A hero in your soul
Do not let your fire go out, spark by irreplaceable spark, in the hopeless swamps of the approximate, the not-quite, the not-yet, the not-at-all. Do not let the hero in your soul perish, in lonely frustration for the life you deserved, but have never been able to reach. Check your road and the nature of your battle. The world you desired can be won. It exists, it is real, it is possible, it is yours.
~ Ayn Rand
Disparity between our souls and the projected self should be small. Who we are and how we are perceived, by ourselves and by others, should be similar. They cannot be exact, cloned replicants. How others see us is through their eyes and occasionally they see parts of us to which we are blind. We also hold close parts of us that others cannot see. These secret pieces are vulnerable. We fear judgement or criticism. Maybe they are fragile or brittle and we don’t want to risk any further damage. We must be willing, at the very minimum, t o be vulnerable with ourselves. Denying that I am afraid or insecure is like denying I am woman or Caucasian. It is my avoidance of the fear that gets me in trouble.
A mangy, irascible dog chained in the backyard comes after you if you walk too close. Our natural tendency is to avoid the dog. But it is probable that the dog simply needs attention and compassion….and maybe to be let off the chain and set free to roam and play. That doesn’t guarantee that the dog might not snap at your hand; or worse, sink his teeth deep into your flesh, but taking the risk to play with it is the only way to find any joy. Keeping it chained up in the backyard simply guarantees that you’ll avoid your backyard. You’ll build a big fence and post signs saying “Vicious Dog, Keep Out”. And you just make the dog meaner and harder to calm.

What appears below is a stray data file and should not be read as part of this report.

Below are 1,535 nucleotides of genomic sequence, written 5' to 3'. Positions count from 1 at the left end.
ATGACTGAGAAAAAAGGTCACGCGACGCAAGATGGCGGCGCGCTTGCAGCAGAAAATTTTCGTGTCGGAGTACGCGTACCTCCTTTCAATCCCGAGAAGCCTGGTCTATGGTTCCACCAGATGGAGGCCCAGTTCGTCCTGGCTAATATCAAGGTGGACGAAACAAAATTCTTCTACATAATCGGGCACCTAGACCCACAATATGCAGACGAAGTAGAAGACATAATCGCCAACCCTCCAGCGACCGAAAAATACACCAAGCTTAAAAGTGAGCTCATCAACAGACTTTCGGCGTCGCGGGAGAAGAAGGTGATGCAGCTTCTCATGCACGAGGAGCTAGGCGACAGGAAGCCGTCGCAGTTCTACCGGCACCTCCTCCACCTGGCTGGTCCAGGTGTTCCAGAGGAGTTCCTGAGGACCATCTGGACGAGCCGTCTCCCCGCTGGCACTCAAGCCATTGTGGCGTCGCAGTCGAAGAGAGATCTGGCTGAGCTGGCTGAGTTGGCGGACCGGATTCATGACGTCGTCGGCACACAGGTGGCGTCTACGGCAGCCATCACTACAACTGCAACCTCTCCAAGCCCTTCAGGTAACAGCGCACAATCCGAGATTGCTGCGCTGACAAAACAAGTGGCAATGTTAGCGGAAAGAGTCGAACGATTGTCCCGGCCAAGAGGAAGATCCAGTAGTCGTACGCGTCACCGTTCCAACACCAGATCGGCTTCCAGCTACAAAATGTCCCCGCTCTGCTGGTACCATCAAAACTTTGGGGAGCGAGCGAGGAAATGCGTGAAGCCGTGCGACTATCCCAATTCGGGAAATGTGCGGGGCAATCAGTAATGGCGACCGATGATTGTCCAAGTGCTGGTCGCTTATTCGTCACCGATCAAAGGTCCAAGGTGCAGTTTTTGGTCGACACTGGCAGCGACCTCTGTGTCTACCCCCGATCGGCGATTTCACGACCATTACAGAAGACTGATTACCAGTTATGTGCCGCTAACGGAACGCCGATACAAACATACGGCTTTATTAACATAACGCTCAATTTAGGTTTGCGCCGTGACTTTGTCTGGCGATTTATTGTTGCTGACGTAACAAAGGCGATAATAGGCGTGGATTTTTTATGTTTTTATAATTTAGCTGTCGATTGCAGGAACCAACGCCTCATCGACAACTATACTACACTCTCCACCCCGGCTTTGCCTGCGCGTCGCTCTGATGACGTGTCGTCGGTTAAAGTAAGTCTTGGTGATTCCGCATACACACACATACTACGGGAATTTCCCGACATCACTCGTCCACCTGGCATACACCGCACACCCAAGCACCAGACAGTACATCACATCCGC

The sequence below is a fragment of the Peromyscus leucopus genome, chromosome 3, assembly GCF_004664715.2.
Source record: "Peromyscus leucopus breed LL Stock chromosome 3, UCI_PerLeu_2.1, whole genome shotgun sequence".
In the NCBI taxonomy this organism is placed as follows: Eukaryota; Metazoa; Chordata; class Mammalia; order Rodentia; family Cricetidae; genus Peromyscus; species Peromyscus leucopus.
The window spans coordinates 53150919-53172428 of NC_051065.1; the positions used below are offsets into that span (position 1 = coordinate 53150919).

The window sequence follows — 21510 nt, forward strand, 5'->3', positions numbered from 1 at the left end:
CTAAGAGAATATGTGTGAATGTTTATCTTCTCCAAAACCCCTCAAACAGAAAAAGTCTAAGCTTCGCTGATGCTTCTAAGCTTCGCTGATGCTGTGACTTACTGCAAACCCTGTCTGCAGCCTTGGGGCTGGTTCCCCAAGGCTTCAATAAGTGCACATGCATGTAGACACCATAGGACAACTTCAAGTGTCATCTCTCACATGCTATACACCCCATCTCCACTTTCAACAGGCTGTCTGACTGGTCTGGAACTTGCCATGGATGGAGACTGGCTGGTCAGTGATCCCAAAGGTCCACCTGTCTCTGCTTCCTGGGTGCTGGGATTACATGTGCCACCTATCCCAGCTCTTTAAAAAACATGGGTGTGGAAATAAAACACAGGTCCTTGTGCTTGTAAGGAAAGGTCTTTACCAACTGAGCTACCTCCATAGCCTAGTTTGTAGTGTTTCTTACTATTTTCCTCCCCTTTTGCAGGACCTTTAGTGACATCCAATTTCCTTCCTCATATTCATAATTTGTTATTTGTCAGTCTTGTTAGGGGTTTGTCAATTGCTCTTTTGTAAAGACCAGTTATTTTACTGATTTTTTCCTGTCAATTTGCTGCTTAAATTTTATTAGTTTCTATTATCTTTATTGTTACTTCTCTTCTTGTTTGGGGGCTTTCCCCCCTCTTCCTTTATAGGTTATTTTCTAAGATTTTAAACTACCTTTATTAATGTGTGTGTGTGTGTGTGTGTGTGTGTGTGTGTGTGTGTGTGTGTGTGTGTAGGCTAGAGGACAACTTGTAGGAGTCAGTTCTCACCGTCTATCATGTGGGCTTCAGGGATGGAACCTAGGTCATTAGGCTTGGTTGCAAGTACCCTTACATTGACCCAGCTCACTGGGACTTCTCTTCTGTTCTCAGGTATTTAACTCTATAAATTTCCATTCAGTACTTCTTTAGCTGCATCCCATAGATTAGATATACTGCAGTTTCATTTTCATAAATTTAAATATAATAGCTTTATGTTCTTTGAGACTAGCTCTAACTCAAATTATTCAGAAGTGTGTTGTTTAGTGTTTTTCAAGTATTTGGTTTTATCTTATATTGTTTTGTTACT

It is in a dog’s nature to bite and be aggressive. It is also a playful creature that seeks companionship and affection. It is protective and loyal but it can turn even on a very beloved master. It is the nature of the beast. It is what it is. You accept that a dog is a bit unpredictable, never perfectly trainable. It will chew through a pair of loafers or claw through a laundry room door. It will eat your cell phone and bite the new neighbor’s child. We give this creature the permission to be what he is. Are we willing to give ourselves permission to be who we are….all that we are? Imperfect, unpredictable, bat-shit-crazy , silly, afraid, irrational, joyous, silent or weak? And are we willing to be these things in a way that other people can see our true selves and not just the giant security fence that reads “Keep out, High Voltage”.